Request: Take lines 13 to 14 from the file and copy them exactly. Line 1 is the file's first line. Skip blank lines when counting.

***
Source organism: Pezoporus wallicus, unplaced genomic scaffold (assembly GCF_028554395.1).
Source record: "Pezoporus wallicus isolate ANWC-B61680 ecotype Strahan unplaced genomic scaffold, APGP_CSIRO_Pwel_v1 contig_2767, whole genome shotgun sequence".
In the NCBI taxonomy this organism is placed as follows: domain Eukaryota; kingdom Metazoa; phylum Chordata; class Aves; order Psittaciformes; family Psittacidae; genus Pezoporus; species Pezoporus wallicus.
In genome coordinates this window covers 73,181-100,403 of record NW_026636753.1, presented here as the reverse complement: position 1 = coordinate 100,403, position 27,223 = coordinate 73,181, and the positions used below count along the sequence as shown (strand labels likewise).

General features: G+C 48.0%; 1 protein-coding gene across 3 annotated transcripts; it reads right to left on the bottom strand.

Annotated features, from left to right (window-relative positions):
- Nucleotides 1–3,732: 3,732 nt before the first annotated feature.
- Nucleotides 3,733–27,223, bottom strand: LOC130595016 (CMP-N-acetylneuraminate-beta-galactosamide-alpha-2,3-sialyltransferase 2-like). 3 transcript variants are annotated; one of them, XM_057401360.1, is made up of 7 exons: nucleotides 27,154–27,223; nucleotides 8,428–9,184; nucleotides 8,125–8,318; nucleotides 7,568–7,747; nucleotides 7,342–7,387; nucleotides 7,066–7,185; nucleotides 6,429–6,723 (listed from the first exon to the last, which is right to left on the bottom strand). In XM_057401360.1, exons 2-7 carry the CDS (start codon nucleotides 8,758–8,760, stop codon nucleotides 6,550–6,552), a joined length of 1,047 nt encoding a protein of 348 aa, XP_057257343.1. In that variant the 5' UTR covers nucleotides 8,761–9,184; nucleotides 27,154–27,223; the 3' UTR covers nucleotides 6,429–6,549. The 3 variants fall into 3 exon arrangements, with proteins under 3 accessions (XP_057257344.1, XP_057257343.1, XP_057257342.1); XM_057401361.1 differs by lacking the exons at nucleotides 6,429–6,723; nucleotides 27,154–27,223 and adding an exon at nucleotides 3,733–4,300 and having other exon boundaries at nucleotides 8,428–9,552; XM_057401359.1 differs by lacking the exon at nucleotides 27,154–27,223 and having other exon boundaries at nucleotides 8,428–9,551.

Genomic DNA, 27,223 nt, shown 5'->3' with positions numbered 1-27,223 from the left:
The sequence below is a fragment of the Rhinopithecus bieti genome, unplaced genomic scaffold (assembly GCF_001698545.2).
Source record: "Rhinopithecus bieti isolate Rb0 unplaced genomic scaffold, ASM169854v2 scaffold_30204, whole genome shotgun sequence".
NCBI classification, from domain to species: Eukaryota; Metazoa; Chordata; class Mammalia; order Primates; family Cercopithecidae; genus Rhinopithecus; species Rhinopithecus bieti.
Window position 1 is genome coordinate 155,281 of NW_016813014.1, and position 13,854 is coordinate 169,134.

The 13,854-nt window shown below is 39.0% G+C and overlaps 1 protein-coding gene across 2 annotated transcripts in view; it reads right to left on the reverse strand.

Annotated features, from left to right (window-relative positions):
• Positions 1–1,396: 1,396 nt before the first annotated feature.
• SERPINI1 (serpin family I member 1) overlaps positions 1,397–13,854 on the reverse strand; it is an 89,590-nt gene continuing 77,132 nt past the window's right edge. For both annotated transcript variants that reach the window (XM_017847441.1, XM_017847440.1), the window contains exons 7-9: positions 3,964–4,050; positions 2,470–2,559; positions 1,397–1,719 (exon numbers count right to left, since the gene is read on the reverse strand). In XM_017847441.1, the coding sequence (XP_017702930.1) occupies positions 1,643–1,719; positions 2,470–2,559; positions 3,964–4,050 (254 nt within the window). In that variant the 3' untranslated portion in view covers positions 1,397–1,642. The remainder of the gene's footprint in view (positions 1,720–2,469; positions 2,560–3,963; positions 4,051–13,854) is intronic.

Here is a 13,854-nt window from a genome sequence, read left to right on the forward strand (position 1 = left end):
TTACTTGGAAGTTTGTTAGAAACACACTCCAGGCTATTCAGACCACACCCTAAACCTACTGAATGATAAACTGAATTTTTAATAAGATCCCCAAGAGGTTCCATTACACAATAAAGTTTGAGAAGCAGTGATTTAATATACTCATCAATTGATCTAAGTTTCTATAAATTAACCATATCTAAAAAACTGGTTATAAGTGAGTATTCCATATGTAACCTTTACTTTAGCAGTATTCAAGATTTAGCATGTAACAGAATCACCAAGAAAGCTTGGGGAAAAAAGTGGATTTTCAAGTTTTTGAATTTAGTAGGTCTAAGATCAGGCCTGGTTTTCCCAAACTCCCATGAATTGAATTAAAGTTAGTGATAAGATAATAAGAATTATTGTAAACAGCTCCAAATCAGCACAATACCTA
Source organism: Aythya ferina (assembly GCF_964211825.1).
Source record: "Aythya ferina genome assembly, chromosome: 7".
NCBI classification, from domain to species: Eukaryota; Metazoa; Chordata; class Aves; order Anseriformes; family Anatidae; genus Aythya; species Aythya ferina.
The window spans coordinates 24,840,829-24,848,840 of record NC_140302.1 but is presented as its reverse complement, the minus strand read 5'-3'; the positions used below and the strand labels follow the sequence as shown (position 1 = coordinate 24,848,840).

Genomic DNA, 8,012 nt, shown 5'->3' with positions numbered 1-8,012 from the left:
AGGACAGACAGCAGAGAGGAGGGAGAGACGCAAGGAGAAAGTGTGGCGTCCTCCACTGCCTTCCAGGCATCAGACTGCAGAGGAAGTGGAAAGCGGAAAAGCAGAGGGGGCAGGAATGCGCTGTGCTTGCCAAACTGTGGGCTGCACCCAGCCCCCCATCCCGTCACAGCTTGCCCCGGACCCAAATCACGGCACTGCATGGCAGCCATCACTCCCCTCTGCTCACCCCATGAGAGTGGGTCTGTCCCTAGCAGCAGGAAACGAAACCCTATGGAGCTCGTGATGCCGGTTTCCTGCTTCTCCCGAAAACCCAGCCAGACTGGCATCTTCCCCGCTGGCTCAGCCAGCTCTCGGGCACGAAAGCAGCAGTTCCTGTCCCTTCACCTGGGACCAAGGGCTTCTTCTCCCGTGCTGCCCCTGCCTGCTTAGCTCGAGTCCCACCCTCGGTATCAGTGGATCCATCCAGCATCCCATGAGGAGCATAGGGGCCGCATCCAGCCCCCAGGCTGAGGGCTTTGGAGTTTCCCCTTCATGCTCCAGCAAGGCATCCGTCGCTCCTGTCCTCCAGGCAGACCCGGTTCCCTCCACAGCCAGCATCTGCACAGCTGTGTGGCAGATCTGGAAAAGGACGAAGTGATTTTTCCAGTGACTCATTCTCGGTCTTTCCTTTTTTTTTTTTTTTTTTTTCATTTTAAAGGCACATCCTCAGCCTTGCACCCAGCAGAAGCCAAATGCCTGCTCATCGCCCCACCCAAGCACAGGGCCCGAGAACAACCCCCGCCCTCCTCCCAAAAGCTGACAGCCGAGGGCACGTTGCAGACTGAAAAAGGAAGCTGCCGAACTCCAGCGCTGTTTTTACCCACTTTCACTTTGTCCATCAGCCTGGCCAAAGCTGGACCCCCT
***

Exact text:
Window position 1 is genome coordinate 155,281 of NW_016813014.1, and position 13,854 is coordinate 169,134.

The 13,854-nt window shown below is 39.0% G+C and overlaps 1 protein-coding gene across 2 annotated transcripts in view; it reads right to left on the reverse strand.